Julia Schachinger/Daily. Buy this photo.

EAST LANSING — Winning a road game against a higher-ranked rival requires 40 minutes of intensity, 40 minutes of physicality, 40 minutes of mental stability.

For the Michigan men’s basketball team, maintaining that required level of intensity in any game has been an issue all season. It’s led to defensive breakdowns, a bevy of costly turnovers and a handful of blown second-half leads.

Saturday’s matchup against No. 10 Michigan State was no different. Despite a strong showing in a hostile road environment against Indiana only one week prior, despite a season-high three-game winning streak, despite a chance for an upset win to launch itself back into NCAA Tournament consideration, the Wolverines once again fell short in the second half. Michigan trailed by just four at halftime, but after a slow start to the second half, the Spartans were able to pull away to win, 83-67.

“First half, we were punching, fighting, clawing, scratching,” Michigan coach Juwan Howard said. “Second half, we backed off. And that cannot happen.”

The Wolverines kept the game close in the first half due in large part to the hustle plays that Howard alluded to. They shot just 36.1% from the floor, but nine offensive rebounds and nine Michigan State turnovers allowed them to attempt seven more shots than the Spartans. 

There were still defensive breakdowns leading to open 3-pointers for guard Max Christie and forward Malik Hall, but Michigan also had its fair share of standout defensive plays. Intercepted passes by both freshman forward Moussa Diabate and graduate guard DeVante’ Jones led to a crowd-quieting dunk and an and-one layup, respectively.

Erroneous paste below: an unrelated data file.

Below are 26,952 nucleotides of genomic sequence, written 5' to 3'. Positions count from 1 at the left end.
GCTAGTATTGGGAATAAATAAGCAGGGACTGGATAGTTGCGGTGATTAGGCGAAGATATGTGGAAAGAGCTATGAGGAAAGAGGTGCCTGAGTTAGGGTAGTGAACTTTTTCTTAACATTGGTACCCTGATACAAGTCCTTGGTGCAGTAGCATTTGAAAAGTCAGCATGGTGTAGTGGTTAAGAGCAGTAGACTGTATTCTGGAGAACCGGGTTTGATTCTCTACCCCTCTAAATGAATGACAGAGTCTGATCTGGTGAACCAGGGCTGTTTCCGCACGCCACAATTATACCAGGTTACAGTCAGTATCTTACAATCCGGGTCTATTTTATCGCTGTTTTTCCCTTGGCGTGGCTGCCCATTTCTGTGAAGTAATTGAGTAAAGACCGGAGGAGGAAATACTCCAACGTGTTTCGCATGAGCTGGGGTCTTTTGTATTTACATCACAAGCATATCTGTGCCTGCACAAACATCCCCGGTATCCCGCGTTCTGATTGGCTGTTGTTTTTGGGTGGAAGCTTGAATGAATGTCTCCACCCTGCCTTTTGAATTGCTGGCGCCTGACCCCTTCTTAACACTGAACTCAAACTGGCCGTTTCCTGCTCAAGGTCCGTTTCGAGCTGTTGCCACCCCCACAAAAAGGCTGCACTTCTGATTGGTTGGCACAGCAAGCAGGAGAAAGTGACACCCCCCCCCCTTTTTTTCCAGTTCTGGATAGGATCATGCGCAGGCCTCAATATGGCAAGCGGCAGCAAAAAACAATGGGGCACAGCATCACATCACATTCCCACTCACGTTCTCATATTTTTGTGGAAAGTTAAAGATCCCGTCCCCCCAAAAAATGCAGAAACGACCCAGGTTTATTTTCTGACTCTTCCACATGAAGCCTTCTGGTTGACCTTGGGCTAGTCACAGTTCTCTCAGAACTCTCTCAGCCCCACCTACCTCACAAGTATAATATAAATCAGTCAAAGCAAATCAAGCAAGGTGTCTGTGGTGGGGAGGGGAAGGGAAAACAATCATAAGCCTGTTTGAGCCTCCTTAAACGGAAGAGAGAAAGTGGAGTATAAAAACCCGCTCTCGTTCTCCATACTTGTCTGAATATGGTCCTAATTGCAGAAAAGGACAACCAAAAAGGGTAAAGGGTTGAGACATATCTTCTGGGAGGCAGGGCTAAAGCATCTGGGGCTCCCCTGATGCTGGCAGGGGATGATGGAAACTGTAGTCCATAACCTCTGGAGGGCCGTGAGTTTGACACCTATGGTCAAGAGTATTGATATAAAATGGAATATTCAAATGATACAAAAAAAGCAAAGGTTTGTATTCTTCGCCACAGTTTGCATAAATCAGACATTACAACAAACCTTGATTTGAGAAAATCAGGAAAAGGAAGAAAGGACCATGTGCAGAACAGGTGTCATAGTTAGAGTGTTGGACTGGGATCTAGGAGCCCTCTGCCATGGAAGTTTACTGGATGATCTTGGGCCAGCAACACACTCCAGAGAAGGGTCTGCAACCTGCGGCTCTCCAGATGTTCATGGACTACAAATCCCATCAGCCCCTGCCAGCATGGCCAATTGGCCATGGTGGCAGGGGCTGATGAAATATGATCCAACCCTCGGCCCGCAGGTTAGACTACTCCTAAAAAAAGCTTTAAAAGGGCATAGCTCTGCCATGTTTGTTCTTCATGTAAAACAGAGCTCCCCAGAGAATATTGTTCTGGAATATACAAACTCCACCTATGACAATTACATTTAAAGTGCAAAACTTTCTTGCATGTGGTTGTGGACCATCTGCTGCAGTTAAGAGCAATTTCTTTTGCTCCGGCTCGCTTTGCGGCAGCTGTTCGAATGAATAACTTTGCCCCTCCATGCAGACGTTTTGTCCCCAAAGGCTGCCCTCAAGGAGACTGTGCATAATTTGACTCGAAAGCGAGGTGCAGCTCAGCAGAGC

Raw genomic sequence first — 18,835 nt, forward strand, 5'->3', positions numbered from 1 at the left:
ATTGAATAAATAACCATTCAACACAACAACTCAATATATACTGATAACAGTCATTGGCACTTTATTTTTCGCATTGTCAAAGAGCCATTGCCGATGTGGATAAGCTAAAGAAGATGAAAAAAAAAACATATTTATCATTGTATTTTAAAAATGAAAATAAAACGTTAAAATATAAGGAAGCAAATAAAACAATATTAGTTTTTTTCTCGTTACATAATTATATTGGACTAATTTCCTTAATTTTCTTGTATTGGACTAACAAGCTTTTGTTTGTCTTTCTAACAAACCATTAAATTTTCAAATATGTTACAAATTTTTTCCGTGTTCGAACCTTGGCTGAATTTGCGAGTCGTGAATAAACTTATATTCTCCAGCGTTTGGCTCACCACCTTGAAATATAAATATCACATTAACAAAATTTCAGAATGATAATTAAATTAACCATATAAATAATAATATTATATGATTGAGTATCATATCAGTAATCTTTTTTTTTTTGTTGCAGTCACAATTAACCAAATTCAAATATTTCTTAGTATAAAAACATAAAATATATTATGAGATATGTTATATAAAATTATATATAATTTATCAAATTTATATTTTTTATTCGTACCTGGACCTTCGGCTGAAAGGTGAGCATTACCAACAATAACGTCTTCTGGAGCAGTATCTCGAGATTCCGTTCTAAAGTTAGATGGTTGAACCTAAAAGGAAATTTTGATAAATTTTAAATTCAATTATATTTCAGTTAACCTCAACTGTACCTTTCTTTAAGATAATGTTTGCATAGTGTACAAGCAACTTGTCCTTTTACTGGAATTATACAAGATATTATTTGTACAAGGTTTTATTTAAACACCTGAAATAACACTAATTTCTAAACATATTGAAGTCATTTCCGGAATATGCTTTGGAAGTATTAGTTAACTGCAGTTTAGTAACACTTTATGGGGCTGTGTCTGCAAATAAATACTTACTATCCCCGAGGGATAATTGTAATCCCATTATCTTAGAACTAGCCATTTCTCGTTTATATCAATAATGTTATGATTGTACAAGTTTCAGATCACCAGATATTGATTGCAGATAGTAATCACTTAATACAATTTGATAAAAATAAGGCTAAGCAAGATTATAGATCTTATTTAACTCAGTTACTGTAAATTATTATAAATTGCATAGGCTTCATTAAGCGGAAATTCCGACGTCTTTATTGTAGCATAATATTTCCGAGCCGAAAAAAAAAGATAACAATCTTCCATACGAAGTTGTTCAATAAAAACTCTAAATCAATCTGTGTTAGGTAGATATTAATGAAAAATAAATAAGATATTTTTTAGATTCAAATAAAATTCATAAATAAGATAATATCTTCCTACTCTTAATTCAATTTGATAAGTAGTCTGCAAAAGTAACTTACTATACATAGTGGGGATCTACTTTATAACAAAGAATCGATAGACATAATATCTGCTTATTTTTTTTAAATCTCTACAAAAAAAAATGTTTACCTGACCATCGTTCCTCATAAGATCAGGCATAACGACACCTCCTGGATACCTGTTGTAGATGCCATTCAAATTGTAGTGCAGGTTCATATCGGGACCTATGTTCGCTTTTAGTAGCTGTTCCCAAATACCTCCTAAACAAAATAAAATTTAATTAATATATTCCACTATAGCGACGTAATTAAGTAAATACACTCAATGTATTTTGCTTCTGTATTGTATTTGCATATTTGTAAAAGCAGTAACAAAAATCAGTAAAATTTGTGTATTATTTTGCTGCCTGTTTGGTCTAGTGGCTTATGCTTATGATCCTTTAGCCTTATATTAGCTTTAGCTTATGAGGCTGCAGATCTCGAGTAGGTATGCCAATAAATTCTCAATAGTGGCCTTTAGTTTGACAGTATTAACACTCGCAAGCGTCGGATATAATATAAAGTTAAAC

At the start of the second half, though, those hustle plays were nowhere to be found. The Wolverines came out flat while Michigan State surged, and the Spartans’ lead quickly ballooned to 15.

Instead of offensive rebounds leading to second-chance points for Michigan was a clogged paint and an inability to finish at the rim. Rather than turnovers leading to transition baskets, it was Michigan State who took advantage of offensive miscues; 20 of its 28 transition points came in the second half.

“When you look at some loose balls they beat us to, 50/50, whether it’s an offensive rebound that led to a layup, or a dunk, or a 3-point shot, or whether it was not sprinting back in transition,” Howard said. “When you allow a team to score 28 points in transition, that’s unacceptable.”

Lapses in communication led to open 3-pointers down the stretch, while the Wolverines struggled to contain guard A.J. Hoggard in the pick-and-roll game. Michigan never rediscovered the same energy it had in the first half, leading to an inability to string together stops that doomed the Wolverines’ comeback chances.

“You can’t cut into a lead unless you stop them,” sophomore center Hunter Dickinson said. “You just keep trading baskets, the lead is never going to shrink. And so for us, we just got to continue to keep buying in defensively and continue to get stops because I mean, I think we can score, but our biggest problem right now is just not being locked in on defense for a full 40 minutes.”

Saturday presented a golden opportunity for Michigan to build off the momentum of its longest winning streak of the season and pick up its second quadrant 1 win in three games — instead, the Wolverines failed to capitalize.

It won’t be the last time they have the chance to win a game of a similar magnitude, but in order to avoid the same outcome as Saturday, Michigan can’t come out flat in the second half. The Wolverines have to want it more and play like it for a full 40 minutes. Even though they will have opportunities like Saturday again, time is quickly running out.

“Sometimes we just have some mental lapses that open the game up for the other team and I think today was another example of that,” Dickinson said. 

“(It’s) something that we need to fix before we want to make any run at anything.”